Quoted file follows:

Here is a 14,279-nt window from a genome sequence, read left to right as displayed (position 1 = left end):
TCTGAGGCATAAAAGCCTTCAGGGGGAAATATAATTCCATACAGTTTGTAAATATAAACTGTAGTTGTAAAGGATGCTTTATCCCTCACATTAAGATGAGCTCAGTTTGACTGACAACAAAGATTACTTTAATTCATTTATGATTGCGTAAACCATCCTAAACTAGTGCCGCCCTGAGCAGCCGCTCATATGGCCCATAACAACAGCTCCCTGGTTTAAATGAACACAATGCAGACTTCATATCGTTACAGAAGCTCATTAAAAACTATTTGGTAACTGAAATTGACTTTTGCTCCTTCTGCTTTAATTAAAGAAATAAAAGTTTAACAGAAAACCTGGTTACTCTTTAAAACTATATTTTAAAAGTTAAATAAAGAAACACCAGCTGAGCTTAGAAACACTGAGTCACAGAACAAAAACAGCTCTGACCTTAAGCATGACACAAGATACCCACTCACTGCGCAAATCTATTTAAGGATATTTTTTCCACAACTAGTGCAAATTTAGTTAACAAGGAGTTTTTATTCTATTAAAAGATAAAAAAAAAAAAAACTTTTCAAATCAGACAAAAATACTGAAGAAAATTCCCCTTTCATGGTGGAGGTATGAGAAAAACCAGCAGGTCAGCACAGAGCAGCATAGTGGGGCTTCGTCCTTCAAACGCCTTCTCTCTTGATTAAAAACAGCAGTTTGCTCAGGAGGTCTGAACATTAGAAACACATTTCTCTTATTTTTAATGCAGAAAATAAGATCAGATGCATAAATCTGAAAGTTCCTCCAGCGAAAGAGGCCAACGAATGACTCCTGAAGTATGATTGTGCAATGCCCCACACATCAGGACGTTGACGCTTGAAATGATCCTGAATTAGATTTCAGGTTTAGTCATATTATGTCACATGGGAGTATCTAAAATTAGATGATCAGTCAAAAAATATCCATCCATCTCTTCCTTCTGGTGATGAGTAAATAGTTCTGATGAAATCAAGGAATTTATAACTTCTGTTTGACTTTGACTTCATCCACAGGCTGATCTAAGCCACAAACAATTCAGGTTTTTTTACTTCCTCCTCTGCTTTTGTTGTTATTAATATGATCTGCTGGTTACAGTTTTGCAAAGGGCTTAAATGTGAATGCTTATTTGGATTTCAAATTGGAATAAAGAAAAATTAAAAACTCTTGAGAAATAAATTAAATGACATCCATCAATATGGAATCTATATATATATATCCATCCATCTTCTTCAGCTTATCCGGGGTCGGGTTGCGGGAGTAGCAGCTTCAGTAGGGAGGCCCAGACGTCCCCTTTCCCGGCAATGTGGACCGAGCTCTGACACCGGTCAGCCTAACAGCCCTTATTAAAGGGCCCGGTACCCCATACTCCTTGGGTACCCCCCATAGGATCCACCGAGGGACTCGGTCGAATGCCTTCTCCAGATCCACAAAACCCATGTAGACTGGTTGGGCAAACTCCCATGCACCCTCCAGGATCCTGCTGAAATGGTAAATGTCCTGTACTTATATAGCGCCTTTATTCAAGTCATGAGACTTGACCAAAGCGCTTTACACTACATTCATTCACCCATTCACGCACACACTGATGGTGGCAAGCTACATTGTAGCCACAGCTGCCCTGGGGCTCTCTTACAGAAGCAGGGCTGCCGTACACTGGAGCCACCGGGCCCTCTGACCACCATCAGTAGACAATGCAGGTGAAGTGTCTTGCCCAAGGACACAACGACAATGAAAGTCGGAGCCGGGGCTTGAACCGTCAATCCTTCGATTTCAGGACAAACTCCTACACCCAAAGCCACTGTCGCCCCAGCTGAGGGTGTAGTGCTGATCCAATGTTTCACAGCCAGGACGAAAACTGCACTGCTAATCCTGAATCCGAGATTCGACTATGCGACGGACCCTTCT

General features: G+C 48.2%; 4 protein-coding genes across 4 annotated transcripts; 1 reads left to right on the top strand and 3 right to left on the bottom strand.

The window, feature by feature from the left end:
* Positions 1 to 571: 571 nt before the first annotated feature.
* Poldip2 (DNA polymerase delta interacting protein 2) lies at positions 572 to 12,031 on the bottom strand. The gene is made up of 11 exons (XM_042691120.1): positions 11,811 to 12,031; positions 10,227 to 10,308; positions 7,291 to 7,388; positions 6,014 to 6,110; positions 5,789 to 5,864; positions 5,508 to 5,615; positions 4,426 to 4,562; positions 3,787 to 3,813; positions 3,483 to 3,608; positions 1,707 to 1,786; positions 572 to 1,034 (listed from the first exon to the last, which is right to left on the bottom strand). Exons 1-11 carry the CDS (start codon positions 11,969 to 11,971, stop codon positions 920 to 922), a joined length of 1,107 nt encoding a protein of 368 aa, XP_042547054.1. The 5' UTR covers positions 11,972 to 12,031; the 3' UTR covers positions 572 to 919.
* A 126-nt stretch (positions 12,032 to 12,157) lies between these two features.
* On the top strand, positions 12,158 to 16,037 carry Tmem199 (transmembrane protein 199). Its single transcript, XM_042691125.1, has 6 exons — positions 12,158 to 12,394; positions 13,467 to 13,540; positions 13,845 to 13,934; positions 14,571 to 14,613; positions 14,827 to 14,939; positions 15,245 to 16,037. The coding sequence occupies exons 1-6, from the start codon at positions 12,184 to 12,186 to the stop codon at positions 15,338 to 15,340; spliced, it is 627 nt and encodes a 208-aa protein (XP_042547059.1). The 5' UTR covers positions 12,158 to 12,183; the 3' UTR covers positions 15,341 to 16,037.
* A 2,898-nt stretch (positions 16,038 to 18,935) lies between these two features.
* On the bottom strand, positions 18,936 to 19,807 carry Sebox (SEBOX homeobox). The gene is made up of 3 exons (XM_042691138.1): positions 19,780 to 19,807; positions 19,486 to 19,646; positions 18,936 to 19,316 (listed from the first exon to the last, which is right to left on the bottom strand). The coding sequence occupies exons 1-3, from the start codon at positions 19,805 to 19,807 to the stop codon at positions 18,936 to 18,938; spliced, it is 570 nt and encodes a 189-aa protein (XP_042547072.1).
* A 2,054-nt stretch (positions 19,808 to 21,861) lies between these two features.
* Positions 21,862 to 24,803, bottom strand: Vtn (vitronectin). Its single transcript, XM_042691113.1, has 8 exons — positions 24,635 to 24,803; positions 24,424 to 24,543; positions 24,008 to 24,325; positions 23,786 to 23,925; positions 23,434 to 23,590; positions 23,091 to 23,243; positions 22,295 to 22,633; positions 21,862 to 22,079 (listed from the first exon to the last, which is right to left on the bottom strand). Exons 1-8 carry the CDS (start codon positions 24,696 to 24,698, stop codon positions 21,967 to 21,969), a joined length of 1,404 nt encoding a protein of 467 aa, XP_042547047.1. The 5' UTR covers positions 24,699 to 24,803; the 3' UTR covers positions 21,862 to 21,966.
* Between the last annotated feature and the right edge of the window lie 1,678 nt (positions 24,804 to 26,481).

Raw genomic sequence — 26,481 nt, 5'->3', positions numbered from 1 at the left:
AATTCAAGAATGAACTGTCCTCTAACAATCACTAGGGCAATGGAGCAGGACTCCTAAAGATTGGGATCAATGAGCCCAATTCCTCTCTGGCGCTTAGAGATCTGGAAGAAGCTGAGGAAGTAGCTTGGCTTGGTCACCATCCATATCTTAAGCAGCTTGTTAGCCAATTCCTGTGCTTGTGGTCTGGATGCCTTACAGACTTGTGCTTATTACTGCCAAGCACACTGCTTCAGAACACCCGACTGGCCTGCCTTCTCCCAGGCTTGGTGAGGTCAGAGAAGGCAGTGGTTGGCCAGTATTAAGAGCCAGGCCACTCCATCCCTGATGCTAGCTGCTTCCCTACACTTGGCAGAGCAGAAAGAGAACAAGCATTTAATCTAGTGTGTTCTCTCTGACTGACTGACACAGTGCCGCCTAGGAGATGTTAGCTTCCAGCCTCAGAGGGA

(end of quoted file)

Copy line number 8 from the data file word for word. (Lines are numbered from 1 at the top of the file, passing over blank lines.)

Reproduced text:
* On the top strand, positions 12,158 to 16,037 carry Tmem199 (transmembrane protein 199). Its single transcript, XM_042691125.1, has 6 exons — positions 12,158 to 12,394; positions 13,467 to 13,540; positions 13,845 to 13,934; positions 14,571 to 14,613; positions 14,827 to 14,939; positions 15,245 to 16,037. The coding sequence occupies exons 1-6, from the start codon at positions 12,184 to 12,186 to the stop codon at positions 15,338 to 15,340; spliced, it is 627 nt and encodes a 208-aa protein (XP_042547059.1). The 5' UTR covers positions 12,158 to 12,183; the 3' UTR covers positions 15,341 to 16,037.